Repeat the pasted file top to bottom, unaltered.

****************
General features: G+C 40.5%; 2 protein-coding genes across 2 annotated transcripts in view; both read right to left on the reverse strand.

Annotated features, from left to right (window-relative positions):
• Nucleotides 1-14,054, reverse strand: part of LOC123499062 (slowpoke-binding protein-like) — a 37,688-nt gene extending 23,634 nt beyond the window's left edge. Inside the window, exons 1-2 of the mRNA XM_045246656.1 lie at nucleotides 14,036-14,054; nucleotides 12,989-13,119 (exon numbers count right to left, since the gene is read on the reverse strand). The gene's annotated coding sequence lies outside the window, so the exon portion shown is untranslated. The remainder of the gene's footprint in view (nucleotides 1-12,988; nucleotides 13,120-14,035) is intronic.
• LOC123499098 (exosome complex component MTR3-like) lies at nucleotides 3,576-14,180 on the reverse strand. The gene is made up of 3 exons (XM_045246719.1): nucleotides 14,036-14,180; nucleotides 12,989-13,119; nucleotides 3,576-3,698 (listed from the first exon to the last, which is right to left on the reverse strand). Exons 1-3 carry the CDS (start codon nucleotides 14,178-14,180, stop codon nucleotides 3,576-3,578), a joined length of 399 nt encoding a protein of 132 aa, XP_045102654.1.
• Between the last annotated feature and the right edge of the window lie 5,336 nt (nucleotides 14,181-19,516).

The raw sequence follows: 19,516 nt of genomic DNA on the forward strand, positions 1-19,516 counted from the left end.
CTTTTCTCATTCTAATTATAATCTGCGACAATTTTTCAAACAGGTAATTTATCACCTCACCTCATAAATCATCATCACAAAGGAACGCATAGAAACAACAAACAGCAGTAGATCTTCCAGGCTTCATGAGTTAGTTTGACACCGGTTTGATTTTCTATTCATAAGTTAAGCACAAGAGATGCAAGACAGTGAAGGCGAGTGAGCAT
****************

General features: G+C 40.5%; 2 protein-coding genes across 2 annotated transcripts in view; both read right to left on the reverse strand.

Annotated features, from left to right (window-relative positions):
• Nucleotides 1-14,054, reverse strand: part of LOC123499062 (slowpoke-binding protein-like) — a 37,688-nt gene extending 23,634 nt beyond the window's left edge. Inside the window, exons 1-2 of the mRNA XM_045246656.1 lie at nucleotides 14,036-14,054; nucleotides 12,989-13,119 (exon numbers count right to left, since the gene is read on the reverse strand). The gene's annotated coding sequence lies outside the window, so the exon portion shown is untranslated. The remainder of the gene's footprint in view (nucleotides 1-12,988; nucleotides 13,120-14,035) is intronic.
• LOC123499098 (exosome complex component MTR3-like) lies at nucleotides 3,576-14,180 on the reverse strand. The gene is made up of 3 exons (XM_045246719.1): nucleotides 14,036-14,180; nucleotides 12,989-13,119; nucleotides 3,576-3,698 (listed from the first exon to the last, which is right to left on the reverse strand). Exons 1-3 carry the CDS (start codon nucleotides 14,178-14,180, stop codon nucleotides 3,576-3,578), a joined length of 399 nt encoding a protein of 132 aa, XP_045102654.1.
• Between the last annotated feature and the right edge of the window lie 5,336 nt (nucleotides 14,181-19,516).

The raw sequence follows: 19,516 nt of genomic DNA on the forward strand, positions 1-19,516 counted from the left end.
CTTTTCTCATTCTAATTATAATCTGCGACAATTTTTCAAACAGGTAATTTATCACCTCACCTCATAAATCATCATCACAAAGGAACGCATAGAAACAACAAACAGCAGTAGATCTTCCAGGCTTCATGAGTTAGTTTGACACCGGTTTGATTTTCTATTCATAAGTTAAGCACAAGAGATGCAAGACAGTGAAGGCGAGTGAGCAT